DUBAI // Customs officers seized 1,037 illegal items from passengers in the first six months of this year, up from 843 seizures made in the same period last year.
Items confiscated by the Dubai Customs’ passenger operations department included illegal drugs, prohibited and restricted substances and fake documents, as well as arms and accessories.
“We had a total of 1,037 seizures during the first half of this year,” said Ahmed bin Lahej, director of the department at Dubai Customs.
“Fake documents and passports represented 357 confiscations; arms and accessories 159 seizures; narcotics 205; paan 140; restricted medicine 19; counterfeit goods 18; wildlife 10; besides the smuggling of fake credit cards, undeclared goods and tools used in sorcery and black magic.”
Mr bin Lahej said the techniques and methods used to smuggle illegal items had varied compared with last year.
He said inspectors found 951 items in travel bags, 13 concealed over passengers bodies, 23 in handbags, 17 were swallowed, three were in passengers’ clothes, nine in trouser pockets and five in wallets.
To aid inspectors, Dubai Airports is deploying 50 X-ray scanners designed to check luggage, and three built to scan inside people’s bodies.
Dubai Airports’ 660 inspectors keep up to date with the latest skills needed to tackle smugglers through specialised courses on the art of inspection, drugs and smuggling techniques, sourcing and forging and decoding body language amongst others, said Mr bin Lahej.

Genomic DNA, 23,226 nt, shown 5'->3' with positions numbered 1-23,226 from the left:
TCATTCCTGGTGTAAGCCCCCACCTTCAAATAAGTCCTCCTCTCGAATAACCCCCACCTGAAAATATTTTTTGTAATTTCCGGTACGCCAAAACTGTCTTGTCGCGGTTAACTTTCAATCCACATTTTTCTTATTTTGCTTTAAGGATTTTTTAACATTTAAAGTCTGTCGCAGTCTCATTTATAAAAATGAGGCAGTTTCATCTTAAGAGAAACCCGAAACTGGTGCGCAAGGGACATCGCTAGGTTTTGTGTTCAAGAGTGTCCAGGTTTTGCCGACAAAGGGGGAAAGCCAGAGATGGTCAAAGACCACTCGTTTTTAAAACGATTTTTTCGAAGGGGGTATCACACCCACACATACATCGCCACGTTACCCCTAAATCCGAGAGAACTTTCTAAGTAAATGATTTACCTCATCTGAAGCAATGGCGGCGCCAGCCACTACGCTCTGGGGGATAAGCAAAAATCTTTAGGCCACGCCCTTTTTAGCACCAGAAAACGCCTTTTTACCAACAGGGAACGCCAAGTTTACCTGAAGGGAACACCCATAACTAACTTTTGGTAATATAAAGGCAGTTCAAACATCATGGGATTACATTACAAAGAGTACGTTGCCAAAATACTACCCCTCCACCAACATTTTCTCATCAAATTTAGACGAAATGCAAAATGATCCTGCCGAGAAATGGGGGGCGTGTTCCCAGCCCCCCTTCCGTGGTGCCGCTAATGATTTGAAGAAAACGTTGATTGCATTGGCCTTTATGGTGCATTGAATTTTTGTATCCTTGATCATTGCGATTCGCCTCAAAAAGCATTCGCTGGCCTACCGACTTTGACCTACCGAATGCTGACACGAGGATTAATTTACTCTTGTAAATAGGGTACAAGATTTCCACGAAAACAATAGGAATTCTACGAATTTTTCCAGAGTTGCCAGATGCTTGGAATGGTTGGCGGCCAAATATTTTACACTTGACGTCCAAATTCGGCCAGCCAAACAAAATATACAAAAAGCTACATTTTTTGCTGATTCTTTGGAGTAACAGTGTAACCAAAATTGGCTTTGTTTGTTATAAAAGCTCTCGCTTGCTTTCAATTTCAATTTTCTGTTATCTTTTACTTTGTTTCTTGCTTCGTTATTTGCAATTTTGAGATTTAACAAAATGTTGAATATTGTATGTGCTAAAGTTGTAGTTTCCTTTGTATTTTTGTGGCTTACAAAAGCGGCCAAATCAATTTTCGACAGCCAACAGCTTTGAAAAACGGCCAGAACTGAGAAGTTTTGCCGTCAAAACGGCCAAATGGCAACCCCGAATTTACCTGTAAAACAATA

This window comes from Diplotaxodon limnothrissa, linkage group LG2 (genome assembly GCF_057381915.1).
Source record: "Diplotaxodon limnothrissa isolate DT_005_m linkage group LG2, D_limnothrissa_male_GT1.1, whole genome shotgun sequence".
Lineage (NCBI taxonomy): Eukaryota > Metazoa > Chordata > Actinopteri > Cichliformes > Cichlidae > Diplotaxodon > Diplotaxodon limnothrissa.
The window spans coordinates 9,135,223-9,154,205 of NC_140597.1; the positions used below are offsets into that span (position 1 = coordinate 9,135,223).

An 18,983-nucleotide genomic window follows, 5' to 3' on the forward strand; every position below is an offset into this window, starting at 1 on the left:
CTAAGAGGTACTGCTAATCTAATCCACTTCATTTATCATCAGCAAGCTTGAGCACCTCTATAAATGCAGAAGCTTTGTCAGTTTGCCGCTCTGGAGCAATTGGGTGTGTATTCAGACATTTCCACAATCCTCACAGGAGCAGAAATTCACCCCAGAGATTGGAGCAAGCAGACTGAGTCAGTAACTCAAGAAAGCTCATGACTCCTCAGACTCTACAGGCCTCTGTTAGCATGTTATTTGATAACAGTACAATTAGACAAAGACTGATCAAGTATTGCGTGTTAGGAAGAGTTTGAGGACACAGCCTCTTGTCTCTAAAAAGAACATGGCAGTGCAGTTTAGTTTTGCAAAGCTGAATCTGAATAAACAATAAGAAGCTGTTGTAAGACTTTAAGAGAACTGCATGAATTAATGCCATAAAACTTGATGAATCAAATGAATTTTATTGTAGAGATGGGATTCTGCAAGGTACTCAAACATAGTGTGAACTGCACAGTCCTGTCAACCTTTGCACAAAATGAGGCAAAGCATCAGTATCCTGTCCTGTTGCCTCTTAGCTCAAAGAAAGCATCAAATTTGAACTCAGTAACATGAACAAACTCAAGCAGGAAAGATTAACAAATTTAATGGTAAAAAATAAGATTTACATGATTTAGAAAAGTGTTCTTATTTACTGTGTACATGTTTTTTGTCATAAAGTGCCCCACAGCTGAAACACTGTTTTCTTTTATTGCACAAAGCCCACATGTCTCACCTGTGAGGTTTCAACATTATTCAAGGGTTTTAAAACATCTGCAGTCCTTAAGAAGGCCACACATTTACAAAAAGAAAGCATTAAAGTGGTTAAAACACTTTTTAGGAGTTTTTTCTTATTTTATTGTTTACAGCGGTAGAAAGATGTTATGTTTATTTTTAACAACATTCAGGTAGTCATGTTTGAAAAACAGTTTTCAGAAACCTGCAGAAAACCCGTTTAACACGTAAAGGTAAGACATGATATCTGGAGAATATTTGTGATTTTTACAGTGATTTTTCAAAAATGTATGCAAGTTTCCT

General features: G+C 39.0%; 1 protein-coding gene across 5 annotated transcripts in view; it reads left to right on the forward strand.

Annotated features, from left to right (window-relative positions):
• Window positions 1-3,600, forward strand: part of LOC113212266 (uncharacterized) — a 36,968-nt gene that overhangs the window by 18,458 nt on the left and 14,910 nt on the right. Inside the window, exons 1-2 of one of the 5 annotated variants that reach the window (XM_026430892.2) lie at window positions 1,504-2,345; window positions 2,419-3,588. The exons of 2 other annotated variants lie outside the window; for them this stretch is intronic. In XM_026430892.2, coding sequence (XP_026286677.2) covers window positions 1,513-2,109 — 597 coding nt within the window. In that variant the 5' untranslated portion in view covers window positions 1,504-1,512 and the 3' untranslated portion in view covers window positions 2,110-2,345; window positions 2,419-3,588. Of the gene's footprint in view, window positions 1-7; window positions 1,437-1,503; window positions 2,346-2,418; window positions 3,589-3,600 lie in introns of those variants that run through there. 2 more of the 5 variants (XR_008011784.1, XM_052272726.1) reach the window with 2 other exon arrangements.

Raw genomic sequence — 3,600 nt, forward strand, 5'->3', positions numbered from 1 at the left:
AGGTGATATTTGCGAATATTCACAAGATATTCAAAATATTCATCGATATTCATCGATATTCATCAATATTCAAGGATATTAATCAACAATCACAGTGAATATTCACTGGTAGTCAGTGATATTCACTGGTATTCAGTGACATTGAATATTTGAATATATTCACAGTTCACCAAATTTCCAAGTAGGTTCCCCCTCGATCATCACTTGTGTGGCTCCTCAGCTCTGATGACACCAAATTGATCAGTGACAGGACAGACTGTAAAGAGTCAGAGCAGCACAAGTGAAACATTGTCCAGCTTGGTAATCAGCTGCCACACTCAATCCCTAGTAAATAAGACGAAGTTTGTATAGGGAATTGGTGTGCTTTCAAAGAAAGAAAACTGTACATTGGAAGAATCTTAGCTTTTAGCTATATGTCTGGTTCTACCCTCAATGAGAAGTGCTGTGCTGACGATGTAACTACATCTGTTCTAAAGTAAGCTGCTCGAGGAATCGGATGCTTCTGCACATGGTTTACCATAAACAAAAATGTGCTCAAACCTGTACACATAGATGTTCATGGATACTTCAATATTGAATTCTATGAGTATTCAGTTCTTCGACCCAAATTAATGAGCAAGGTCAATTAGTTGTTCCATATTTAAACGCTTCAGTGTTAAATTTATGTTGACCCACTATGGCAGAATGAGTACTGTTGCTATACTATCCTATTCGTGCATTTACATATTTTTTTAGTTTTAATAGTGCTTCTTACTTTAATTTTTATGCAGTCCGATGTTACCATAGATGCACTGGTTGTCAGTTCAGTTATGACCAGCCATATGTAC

Ahmed Musabih, director of Dubai Customs, said the latest figures were “in line with the measures taken by Dubai Customs to protect the community and boost Dubai and the UAE’s security and stability, being the society’s first line of defence”.
Mr Musabih said the emirate’s Customs was faced with the challenge to strike the right balance between facilitating and expediting the flow of individuals and consignments, while safeguarding the local economy and community against any threats to their safety.
He praised Customs staff for their constant upgrading of skills, saying their patriotism and attention to detail was what made such operations a success, staying on top of the ever-evolving tricks used by smugglers.